By Nikhil Ambatkar | 8th May 2023
May 08 marks an annual observance of World Thalassemia Day, aimed at raising awareness about the disease and recognising the hardships faced by those affected by it. The day serves to highlight the challenges and struggles that patients encounter in their daily lives, as well as to promote understanding and empathy towards their condition. Through this remembrance, we aim to promote greater solidarity and support for those affected by thalassemia.
Thalassemia is a hereditary blood disorder that hinders the body’s ability to produce adequate amounts of haemoglobin, resulting in the weakening and destruction of blood cells. This ailment is categorised into two types, namely alpha and beta, with subcategories such as Thalassemia minor, intermedia, and major.
In recognition of the tireless efforts of medical personnel, scientists, and doctors who have dedicated their lives to improving the quality of life for individuals battling this disease, World Thalassemia Day is celebrated worldwide.
Hereditary in nature, Thalassemia has a genetic origin and is passed down from one’s parents. However, advancements in medical technology have enabled early testing before a child’s birth, allowing for prompt action and management. Despite the availability of this option, it is essential to note that Thalassemia cannot be prevented due to its inherited nature.
The manifestation of Thalassemia is multifaceted, contingent on the specific type and severity of the ailment. The following are some commonly observed symptoms and manifestations:
Mild types of thalassemia trait do not necessarily call for any treatment. However, various treatment options are available if you are experiencing moderate to severe thalassemia.
The growth rate of thalassemia patients is affected by their low haemoglobin levels and anaemia. Therefore, they need to maintain a well-balanced diet. It’s recommended to consult with a doctor regularly to obtain the necessary medications and vitamins to prevent any further complications.
On May 8, 1994, the inaugural World Thalassemia Day, also known as International Thalassemia Day, was announced by Panos Englezos, the Thalassemia International Federation’s (TIF) founder and president. He founded this day in honour of his son George and the countless individuals who have braved the challenges of this condition.
World Thalassemia Day presents a unique opportunity for private and governmental organisations to engage in public education and healthcare campaigns for pregnant women, such as genetic screening, counselling, and prenatal diagnosis.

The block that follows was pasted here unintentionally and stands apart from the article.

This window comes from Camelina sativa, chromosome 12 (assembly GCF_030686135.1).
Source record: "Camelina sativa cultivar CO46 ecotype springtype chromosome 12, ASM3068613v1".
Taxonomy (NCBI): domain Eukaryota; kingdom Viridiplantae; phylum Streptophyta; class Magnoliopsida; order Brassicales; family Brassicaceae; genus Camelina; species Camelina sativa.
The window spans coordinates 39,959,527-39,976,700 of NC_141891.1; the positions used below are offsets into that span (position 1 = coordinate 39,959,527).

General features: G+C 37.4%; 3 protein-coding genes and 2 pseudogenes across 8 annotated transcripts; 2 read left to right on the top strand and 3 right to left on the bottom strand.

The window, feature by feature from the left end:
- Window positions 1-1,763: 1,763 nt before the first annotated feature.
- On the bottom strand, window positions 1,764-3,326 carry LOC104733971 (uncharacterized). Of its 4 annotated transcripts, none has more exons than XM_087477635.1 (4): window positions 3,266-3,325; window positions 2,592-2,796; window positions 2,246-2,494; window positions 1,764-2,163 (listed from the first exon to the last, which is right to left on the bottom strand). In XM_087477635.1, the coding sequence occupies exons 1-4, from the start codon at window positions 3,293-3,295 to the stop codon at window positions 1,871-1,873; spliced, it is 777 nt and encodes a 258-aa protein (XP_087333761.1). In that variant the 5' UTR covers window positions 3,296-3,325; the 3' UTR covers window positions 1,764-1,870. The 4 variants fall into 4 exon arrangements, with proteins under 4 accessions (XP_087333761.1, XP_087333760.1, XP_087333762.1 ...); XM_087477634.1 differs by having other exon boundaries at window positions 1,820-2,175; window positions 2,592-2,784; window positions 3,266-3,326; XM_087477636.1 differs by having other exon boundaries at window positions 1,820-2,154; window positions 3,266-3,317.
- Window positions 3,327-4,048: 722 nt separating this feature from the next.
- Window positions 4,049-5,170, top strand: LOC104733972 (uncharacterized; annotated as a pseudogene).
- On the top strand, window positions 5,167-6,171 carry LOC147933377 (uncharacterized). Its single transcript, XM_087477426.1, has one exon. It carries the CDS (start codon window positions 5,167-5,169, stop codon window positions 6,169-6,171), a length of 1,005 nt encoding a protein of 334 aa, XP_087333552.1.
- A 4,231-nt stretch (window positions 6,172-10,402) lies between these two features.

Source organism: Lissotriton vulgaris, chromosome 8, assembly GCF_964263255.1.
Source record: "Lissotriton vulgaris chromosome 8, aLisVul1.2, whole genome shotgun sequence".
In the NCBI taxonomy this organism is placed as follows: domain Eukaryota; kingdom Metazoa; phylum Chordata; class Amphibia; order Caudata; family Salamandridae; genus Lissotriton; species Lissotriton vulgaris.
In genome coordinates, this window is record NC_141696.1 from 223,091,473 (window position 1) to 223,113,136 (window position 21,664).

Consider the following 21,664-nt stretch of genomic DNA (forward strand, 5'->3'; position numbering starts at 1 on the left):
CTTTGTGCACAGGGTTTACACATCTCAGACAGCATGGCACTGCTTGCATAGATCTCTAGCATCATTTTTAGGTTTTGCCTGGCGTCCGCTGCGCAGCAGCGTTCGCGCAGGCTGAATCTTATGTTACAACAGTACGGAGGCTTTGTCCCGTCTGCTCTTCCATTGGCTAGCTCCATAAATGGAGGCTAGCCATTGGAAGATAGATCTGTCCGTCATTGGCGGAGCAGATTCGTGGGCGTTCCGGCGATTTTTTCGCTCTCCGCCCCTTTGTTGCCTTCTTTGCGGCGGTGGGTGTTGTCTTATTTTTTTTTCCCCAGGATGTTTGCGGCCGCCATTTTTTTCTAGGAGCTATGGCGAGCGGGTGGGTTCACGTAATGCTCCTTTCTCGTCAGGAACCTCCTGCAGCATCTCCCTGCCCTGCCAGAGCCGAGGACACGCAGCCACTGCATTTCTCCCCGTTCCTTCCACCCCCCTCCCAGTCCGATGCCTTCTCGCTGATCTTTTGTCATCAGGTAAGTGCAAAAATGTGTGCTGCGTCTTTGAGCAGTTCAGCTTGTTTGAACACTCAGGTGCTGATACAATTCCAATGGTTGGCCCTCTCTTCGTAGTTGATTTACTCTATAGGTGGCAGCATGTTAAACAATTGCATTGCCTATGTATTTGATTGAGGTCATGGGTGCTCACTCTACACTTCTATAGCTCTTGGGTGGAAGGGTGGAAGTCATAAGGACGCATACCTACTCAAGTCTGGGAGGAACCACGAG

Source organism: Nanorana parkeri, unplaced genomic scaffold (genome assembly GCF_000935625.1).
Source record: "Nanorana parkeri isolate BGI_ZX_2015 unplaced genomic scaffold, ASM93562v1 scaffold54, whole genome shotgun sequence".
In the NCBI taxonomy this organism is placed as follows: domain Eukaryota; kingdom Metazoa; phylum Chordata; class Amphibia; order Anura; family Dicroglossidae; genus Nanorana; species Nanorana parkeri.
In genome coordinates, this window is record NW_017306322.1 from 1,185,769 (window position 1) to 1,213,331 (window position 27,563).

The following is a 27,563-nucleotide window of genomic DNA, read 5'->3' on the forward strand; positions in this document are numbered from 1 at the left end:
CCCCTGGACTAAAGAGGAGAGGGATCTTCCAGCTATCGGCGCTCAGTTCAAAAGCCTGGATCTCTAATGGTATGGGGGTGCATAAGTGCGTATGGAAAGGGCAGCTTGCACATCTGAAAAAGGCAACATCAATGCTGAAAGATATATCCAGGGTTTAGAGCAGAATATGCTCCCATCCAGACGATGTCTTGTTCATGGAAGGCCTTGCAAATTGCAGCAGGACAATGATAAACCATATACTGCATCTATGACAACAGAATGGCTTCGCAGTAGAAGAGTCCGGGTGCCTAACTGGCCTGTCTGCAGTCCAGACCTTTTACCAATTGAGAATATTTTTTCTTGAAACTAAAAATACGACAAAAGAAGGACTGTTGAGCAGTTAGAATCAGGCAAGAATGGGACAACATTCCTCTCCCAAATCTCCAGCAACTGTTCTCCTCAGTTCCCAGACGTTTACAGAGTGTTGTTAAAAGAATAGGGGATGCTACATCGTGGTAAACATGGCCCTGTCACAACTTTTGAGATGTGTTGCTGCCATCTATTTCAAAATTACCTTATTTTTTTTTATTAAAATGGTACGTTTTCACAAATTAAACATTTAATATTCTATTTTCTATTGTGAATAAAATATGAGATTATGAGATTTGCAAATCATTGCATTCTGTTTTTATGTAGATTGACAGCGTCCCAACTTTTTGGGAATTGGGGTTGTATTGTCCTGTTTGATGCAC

This day also enables policymakers to devise new strategies or policies geared towards thalassemia patients, such as providing free blood transfusions or financial support. By leveraging this day, we can make significant progress in raising awareness about thalassemia and enhancing the lives of those affected.
In 2023, the World Thalassemia Day Theme focuses on enhancing the education and care for individuals with thalassemia, to bridge the existing care gap. Building on the previous year’s “Be Aware. Share. Care” campaign, this year’s initiative emphasises the importance of quality disease education, prenatal screening, and symptom management to increase the knowledge and morale of those living with thalassemia, particularly in rural areas.
The goal is to provide better access to care and education, thereby improving the lives of those affected by this condition.
In conclusion, World Thalassemia Day serves as a reminder of the ongoing battle that individuals with thalassemia face daily. By raising awareness about the disease and recognising the hardships encountered by those affected by it, we can promote greater understanding, empathy, and support for the patients and their families.
Our collective responsibility is to continue spreading awareness and supporting research efforts to find a cure for thalassemia. Let us stand in solidarity with those affected by thalassemia and work towards a brighter future for all.
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Frequently asked questions
Thalassemia major affects many children in India, with estimates ranging from 100,000 to 150,000 cases. Additionally, approximately 42 million people in India are carriers of the ß (beta) thalassemia trait. Every year, between 10,000 and 15,000 babies are born with thalassemia major, presenting a significant challenge for the healthcare system.
The Food and Drug Administration has given the green light for a revolutionary approach to treating patients suffering from Beta-thalassemia, a genetic blood disorder that requires regular blood transfusions. This new cell-based gene therapy is the first of its kind and offers hope to adult and pediatric patients. The approval of this treatment is a significant milestone in the medical industry and could transform how we approach and treat genetic disorders going forward.
We must step up and offer our blood to aid those with thalassemia. We must not disregard the immense difficulty those suffering from this condition face. By donating blood, we can make a significant impact and save lives.
In 2023, the theme for International Thalassaemia Day will focus on strengthening education to bridge the gap in thalassaemia care. The slogan, “Be Aware. Share. Care,” urges individuals to learn about the disease, spread awareness, and take action to support those affected. This initiative aims to improve access to quality healthcare for thalassaemia patients worldwide.
The observance of this day brings attention to the difficult journey of individuals afflicted with Thalassemia, a hereditary blood ailment which impedes the body’s ability to generate adequate amounts of haemoglobin. This affliction leads to depletion and degeneration of the blood cells, resulting in a debilitating state for the sufferer.
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